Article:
While researching for the murder investigation Sol learns some information that made him decide suicide was his best option. The government has euthanasia centers where people can go when they are tired with life. These centers are air conditioned. People who want to die fill out some forms and then they are administered poison. The patients would die painlessly in 20 minutes. During the 20 minutes they would watch a video that played classical music and showed scenes of unspoiled nature.[ii]

Thorn catches up with Sol minutes before Sol’s death. For the first time in his life Thorn gets to see the beauty of an unspoiled world. In Thorn’s conversation with Sol Thorn humbly says about what he sees; “How could I know? How could I, how could I ever imagine?”

Thorn follows Sol’s body as it’s processed. Thorn learns the bodies of the euthanized are made into soylent green. The oceans are polluted and the plankton is dying. Thorn defeats the henchmen. The movie ends with Detective Thorn gravely, probably mortally, wounded. Thorn tells Chief Hatcher (Brock Peters), his superior, about soylent green. Hatcher promises to report to the exchange about soylent green.

While Thorn uncovered the truth and passed the information on his actions are pointless because the situation is hopeless. The planet is dying and the human race is doomed. People learning about the situation won’t alter the outcome.

[i] Sol Roth would have been about 20 in 1973 so would have watched the environment and living conditions sharply decline over 50 years.

[ii] The Simpsons episode “Million Dollar Abie” parodied this scene. Abe Simpson tried an assisted suicide where he chose to watch police beating up hippies to the sound of Glenn Miller music.

Soylent Green is made out of people.

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The Stepford Wives

This 1975 move spawned many sequels and a 2004 remake. The movie also added the term “Stepford Wives” to the American lexicon. Celebrity fitness and diet expert Richard Simmons used the term “Stepford Wives” in one of his exercise videos. The woman’s liberation movement emerged in the late 1960s and by the mid-70s was making major strides in changing the perception of women’s roles. Television commercials of the 1950s and early 60s often had gorgeous, well made-up, women wearing dresses preparing meals in immaculate kitchens. Women mocked these commercials’ lack of realism. Advertisers introduced commercials that had women who looked like typical housewives. The Stepford Wives played into these changes.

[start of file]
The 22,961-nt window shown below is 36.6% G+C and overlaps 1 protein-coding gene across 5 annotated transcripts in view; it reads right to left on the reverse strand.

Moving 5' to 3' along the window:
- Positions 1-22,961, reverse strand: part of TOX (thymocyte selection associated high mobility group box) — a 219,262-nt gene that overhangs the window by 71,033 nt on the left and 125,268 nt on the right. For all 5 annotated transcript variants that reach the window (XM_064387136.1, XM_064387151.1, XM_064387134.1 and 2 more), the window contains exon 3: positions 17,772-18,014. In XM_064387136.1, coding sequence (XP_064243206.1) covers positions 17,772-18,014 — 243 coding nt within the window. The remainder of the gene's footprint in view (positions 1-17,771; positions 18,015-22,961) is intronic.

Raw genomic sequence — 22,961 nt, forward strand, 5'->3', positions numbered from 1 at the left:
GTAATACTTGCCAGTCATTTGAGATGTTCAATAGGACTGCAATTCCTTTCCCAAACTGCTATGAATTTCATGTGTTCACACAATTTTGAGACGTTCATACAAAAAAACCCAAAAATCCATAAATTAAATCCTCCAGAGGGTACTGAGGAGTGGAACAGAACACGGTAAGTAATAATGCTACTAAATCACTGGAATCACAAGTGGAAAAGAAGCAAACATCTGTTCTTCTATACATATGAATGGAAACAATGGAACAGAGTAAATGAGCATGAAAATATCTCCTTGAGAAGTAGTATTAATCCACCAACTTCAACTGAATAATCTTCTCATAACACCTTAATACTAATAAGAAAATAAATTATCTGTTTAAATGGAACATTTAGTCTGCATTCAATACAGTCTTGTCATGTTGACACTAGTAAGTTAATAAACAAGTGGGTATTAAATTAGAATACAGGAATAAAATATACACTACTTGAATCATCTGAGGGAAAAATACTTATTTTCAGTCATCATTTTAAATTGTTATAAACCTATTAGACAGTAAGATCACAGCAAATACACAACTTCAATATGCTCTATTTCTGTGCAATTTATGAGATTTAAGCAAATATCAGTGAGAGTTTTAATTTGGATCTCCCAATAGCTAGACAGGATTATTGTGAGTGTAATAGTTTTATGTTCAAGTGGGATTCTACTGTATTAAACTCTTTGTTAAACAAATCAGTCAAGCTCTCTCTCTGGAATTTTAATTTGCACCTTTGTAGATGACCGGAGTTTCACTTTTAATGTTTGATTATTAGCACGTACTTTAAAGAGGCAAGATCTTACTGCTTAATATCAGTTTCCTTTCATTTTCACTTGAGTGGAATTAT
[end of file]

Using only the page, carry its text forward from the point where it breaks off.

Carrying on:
Walter Eberhart (Peter Masterson) was fed up with life in New York City so he and his family moved to Stepford, Connecticut. Walter’s wife, Joanna (Katharine Ross), is a photographer. Walter applies for acceptance into the Stepford “Men’s Association”. One night the members come over. One member, Ike Mazzard (William Prince), makes a series of detailed drawings of Joanna’s facial features. The Association accepts Walter. Joanna isn’t happy in Stepford. The wives always keep themselves and their houses immaculate. Keeping their houses and themselves “perfect”, and pleasing their husbands, are the wives’ only interests. Joanna finds two exceptions, Bobbie Markowe (Paula Prentiss) and Charmaine Wimpiris (Tina Louise), both recent arrivals. Bobbie cares little about her or her home’s appearance. Charmaine is a “trophy wife”[i]. She likes to play tennis and have her husband out of the house at night. The trio decide they want to shake things up in the town. They decide to start a Women’s Liberation chapter. None of the other wives are interested. The trio is surprised when a woman who lives and works in a nearby town, tells them an African-American family is moving into Stepford. The woman also told them Stepford was the first community in the area to start a Women’s Liberation chapter. They talk to the Stepford wife who started the chapter and the woman explains taking care of her family was more important.

Six weeks after Charmaine moved to Stepford a construction crew tore up her tennis court. Charmaine spoke and acted the same as the other Stepford wives. After Bobbie was in Stepford for six weeks she has an immaculate house and looks and speaks the same as the other Stepford wives. Joanna knows in a couple of weeks she will be the same as the other wives. Joanna explains the situation to her psychiatrist (Carol Eve Rossen) and she tells Joanna to get out. Joanna confronts Bobbie. In frustration Joanna rams a kitchen knife into Bobbie’s gut. There is no blood. Bobbie gently chides Joanna as she removes the knife, rubs it with a towel and puts it away. Bobbie, like a broken record, keeps repeating the same words and actions. Joanna returns to her house to get her children. She knocks down Walter with a poker and demands he tell her where their children are. Instead of finding her children she finds the Stepford mastermind (Patrick O’Neal) who introduces Joanna to her unfinished robot replacement. The movie ends with a well-dressed Joanna and the other Stepford wives shopping at a supermarket. They politely greet each other as they go about their shopping. In the middle of the supermarket is an African-American couple. The wife seems perplexed at the wives’ behavior.

[i] Trophy wife wasn’t a generally used in 1975.

Stepford Wife

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Joanna (Katherine Ross) & Bobbie (Paula Prentiss)Joanna's unfinished replacement.  Its looks can't kill but its hands can.Nanette Newman as a typical Stepford Wife.
Joanna (Katherine Ross) & Bobbie (Paula Prentiss)
Joanna (Katherine Ross) & Bobbie (Paula Prentiss) | Source
Joanna's unfinished replacement.  Its looks can't kill but its hands can.
Joanna's unfinished replacement. Its looks can't kill but its hands can. | Source
Nanette Newman as a typical Stepford Wife.
Nanette Newman as a typical Stepford Wife. | Source

For Wives Only

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This content is accurate and true to the best of the author’s knowledge and is not meant to substitute for formal and individualized advice from a qualified professional.

© 2018 Robert Sacchi